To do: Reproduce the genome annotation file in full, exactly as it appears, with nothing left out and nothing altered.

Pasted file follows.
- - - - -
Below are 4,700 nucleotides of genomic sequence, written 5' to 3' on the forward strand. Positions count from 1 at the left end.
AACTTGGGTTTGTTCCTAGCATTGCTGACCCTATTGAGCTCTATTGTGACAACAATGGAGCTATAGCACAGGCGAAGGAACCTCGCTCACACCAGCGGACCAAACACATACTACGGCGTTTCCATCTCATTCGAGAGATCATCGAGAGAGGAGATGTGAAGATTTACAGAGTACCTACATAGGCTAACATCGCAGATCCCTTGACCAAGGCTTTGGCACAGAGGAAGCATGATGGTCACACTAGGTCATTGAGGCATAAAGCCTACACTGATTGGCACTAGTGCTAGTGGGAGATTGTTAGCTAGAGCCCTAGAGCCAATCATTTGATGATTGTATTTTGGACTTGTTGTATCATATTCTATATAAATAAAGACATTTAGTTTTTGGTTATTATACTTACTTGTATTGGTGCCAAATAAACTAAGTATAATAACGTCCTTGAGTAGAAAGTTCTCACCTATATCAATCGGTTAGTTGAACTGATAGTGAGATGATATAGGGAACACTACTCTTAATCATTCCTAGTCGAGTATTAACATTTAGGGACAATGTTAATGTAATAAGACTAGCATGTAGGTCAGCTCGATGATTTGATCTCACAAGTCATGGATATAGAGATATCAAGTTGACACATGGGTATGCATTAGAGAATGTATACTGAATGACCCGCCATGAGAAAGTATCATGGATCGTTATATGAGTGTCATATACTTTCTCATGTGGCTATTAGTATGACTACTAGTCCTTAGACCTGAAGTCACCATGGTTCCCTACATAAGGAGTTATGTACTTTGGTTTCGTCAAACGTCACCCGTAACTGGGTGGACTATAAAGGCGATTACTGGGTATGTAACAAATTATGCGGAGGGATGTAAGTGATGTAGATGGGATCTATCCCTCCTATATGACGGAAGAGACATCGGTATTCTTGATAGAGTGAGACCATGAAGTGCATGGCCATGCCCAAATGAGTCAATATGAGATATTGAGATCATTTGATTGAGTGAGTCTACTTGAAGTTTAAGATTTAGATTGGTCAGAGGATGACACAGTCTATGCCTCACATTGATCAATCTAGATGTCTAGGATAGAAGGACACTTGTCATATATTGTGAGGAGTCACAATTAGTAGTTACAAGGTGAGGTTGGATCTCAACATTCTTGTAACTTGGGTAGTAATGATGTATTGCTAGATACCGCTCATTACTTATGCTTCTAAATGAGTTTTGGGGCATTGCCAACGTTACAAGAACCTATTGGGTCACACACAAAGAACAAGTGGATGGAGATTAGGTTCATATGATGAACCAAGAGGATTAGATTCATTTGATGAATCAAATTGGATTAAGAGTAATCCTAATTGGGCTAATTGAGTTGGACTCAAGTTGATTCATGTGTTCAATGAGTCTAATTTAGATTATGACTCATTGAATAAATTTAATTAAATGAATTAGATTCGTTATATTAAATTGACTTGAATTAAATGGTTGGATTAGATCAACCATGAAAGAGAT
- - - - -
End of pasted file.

Below are 4,700 nucleotides of genomic sequence, written 5' to 3' on the forward strand. Positions count from 1 at the left end.
AACTTGGGTTTGTTCCTAGCATTGCTGACCCTATTGAGCTCTATTGTGACAACAATGGAGCTATAGCACAGGCGAAGGAACCTCGCTCACACCAGCGGACCAAACACATACTACGGCGTTTCCATCTCATTCGAGAGATCATCGAGAGAGGAGATGTGAAGATTTACAGAGTACCTACATAGGCTAACATCGCAGATCCCTTGACCAAGGCTTTGGCACAGAGGAAGCATGATGGTCACACTAGGTCATTGAGGCATAAAGCCTACACTGATTGGCACTAGTGCTAGTGGGAGATTGTTAGCTAGAGCCCTAGAGCCAATCATTTGATGATTGTATTTTGGACTTGTTGTATCATATTCTATATAAATAAAGACATTTAGTTTTTGGTTATTATACTTACTTGTATTGGTGCCAAATAAACTAAGTATAATAACGTCCTTGAGTAGAAAGTTCTCACCTATATCAATCGGTTAGTTGAACTGATAGTGAGATGATATAGGGAACACTACTCTTAATCATTCCTAGTCGAGTATTAACATTTAGGGACAATGTTAATGTAATAAGACTAGCATGTAGGTCAGCTCGATGATTTGATCTCACAAGTCATGGATATAGAGATATCAAGTTGACACATGGGTATGCATTAGAGAATGTATACTGAATGACCCGCCATGAGAAAGTATCATGGATCGTTATATGAGTGTCATATACTTTCTCATGTGGCTATTAGTATGACTACTAGTCCTTAGACCTGAAGTCACCATGGTTCCCTACATAAGGAGTTATGTACTTTGGTTTCGTCAAACGTCACCCGTAACTGGGTGGACTATAAAGGCGATTACTGGGTATGTAACAAATTATGCGGAGGGATGTAAGTGATGTAGATGGGATCTATCCCTCCTATATGACGGAAGAGACATCGGTATTCTTGATAGAGTGAGACCATGAAGTGCATGGCCATGCCCAAATGAGTCAATATGAGATATTGAGATCATTTGATTGAGTGAGTCTACTTGAAGTTTAAGATTTAGATTGGTCAGAGGATGACACAGTCTATGCCTCACATTGATCAATCTAGATGTCTAGGATAGAAGGACACTTGTCATATATTGTGAGGAGTCACAATTAGTAGTTACAAGGTGAGGTTGGATCTCAACATTCTTGTAACTTGGGTAGTAATGATGTATTGCTAGATACCGCTCATTACTTATGCTTCTAAATGAGTTTTGGGGCATTGCCAACGTTACAAGAACCTATTGGGTCACACACAAAGAACAAGTGGATGGAGATTAGGTTCATATGATGAACCAAGAGGATTAGATTCATTTGATGAATCAAATTGGATTAAGAGTAATCCTAATTGGGCTAATTGAGTTGGACTCAAGTTGATTCATGTGTTCAATGAGTCTAATTTAGATTATGACTCATTGAATAAATTTAATTAAATGAATTAGATTCGTTATATTAAATTGACTTGAATTAAATGGTTGGATTAGATCAACCATGAAAGAGAT